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Does Tretinoin Make Your Skin Peel?

  • Post category:Skin Care
  • Post last modified:May 28, 2024
  • Reading time:12 mins read

Tretinoin, a derivative of vitamin A, is widely used in dermatology for its potent effects on acne, photoaging, and other skin conditions. However, one of the most common and often distressing side effects of tretinoin is skin peeling. This article delves into why tretinoin causes skin peeling, how long this side effect lasts, and effective strategies to manage and minimize it.

Tretinoin and Its Mechanism

Tretinoin, also known as all-trans retinoic acid, is a powerful retinoid used topically to treat acne, reduce fine lines, and improve skin texture and tone. It works by accelerating the skin cell turnover process, which means it helps shed old skin cells and replace them with new ones more quickly. This increased cell turnover is beneficial for unclogging pores, reducing acne, and promoting smoother, more youthful skin.

Why Does Tretinoin Cause Skin Peeling?

The primary reason tretinoin causes skin peeling is its role in speeding up the skin’s natural exfoliation process. Normally, skin cells renew approximately every 28 to 42 days, but tretinoin accelerates this process significantly. As a result, the old skin cells are shed more rapidly, leading to visible peeling, dryness, and flakiness.

The Adjustment Period: What to Expect

When you first start using tretinoin, your skin undergoes an adjustment period often referred to as “retinization.” During this phase, which typically lasts from two to six weeks, you may experience several side effects, including:

  • Redness and Irritation: Your skin may become red and irritated as it adjusts to the increased cell turnover.
  • Dryness and Flakiness: The rapid shedding of old skin cells can lead to dry, flaky skin.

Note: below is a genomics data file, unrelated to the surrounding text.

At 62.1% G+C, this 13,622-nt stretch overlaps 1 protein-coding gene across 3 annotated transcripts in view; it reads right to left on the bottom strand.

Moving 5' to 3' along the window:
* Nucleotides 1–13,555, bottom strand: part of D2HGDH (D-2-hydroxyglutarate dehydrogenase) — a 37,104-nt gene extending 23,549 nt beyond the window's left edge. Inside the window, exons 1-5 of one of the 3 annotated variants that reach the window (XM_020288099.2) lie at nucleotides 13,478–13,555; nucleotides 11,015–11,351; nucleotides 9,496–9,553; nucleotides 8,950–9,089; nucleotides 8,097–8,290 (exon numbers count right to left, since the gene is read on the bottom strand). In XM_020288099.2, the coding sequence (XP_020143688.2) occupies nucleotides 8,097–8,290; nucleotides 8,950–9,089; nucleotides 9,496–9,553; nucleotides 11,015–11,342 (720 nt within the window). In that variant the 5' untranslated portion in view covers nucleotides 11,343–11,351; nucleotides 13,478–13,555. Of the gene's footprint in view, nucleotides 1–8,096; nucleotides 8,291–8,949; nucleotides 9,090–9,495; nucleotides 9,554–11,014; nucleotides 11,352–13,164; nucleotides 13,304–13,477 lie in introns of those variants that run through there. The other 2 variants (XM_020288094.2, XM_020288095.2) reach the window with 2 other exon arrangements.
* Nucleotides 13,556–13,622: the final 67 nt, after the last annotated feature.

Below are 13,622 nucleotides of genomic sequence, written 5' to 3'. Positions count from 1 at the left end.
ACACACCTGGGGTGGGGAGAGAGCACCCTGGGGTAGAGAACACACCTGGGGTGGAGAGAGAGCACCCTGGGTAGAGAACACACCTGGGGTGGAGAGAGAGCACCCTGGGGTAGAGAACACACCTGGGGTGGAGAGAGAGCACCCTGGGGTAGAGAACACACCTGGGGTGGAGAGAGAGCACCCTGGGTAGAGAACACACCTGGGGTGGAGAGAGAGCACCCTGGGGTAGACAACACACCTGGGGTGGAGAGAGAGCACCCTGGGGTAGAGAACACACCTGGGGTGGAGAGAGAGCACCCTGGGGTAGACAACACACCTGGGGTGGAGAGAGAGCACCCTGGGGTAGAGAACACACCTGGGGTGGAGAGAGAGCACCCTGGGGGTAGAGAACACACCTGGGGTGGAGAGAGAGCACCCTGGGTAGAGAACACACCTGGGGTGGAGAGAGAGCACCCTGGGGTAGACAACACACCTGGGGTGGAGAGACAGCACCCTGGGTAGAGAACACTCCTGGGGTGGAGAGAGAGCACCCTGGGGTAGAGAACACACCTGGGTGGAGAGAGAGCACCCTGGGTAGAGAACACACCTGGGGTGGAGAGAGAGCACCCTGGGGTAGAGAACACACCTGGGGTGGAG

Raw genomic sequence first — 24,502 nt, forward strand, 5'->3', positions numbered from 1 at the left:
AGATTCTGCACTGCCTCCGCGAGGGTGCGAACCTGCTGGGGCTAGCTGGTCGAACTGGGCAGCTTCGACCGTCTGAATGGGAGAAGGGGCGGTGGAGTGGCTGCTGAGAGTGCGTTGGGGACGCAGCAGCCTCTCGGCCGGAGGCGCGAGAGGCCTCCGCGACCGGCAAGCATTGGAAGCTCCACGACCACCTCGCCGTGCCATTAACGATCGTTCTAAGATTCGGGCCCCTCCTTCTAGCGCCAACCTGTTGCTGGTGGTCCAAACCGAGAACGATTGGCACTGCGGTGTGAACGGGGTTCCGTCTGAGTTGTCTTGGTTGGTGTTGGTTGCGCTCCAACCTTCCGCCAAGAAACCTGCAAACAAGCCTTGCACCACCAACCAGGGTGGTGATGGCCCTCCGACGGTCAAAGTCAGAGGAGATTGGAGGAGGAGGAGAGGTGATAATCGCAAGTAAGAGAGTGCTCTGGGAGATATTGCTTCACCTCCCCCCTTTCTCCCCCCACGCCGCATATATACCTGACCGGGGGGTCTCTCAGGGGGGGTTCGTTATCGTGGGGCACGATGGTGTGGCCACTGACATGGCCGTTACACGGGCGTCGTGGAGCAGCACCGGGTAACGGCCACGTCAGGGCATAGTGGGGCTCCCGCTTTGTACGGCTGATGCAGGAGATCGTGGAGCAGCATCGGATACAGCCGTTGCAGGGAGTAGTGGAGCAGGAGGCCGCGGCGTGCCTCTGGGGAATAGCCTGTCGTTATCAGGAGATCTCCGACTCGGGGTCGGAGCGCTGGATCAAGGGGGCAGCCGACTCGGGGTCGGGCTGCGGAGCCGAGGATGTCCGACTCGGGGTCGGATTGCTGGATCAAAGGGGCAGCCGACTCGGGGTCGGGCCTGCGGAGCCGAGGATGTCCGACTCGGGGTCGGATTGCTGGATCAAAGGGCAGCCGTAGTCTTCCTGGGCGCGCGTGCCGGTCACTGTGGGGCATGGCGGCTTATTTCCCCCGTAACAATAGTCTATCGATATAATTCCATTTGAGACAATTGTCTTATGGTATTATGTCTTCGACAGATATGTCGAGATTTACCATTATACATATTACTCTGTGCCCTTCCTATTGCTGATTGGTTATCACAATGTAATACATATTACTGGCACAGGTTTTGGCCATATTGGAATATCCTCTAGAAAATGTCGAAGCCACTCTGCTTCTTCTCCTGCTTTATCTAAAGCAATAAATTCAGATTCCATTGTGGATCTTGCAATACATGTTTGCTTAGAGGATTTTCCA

• Peeling: Visible peeling is a common side effect as the old skin cells are sloughed off.

How Long Does Tretinoin Peeling Last?

The duration of tretinoin-induced peeling varies from person to person. For most users, peeling and other side effects subside within four to six weeks as the skin acclimates to the treatment. However, some individuals may experience peeling for a longer period, especially if they have sensitive skin or are using a higher concentration of tretinoin.

Managing and Minimizing Tretinoin Peeling

While peeling is a common side effect of tretinoin, there are several strategies you can employ to manage and minimize it:

1. Start Slowly

Begin with a lower concentration of tretinoin and gradually increase it as your skin becomes more tolerant. This approach helps reduce the severity of peeling and other side effects.

2. Use a Moisturizer

Applying a moisturizer before and after tretinoin can help create a barrier between your skin and the retinoid, reducing irritation and peeling. Look for moisturizers that contain ceramides and hyaluronic acid, which help to hydrate and repair the skin barrier.

3. Avoid Harsh Products

During the adjustment period, avoid using harsh soaps, scrubs, or other exfoliating products that can exacerbate irritation and peeling. Stick to gentle, non-foaming cleansers and avoid products with alcohol, astringents, or other irritating ingredients.

4. Protect Your Skin from the Sun

Tretinoin increases your skin’s sensitivity to sunlight, making it more prone to sunburn and further irritation. Always use a broad-spectrum sunscreen with an SPF of 30 or higher, and wear protective clothing when outdoors.

5. Adjust the Frequency of Use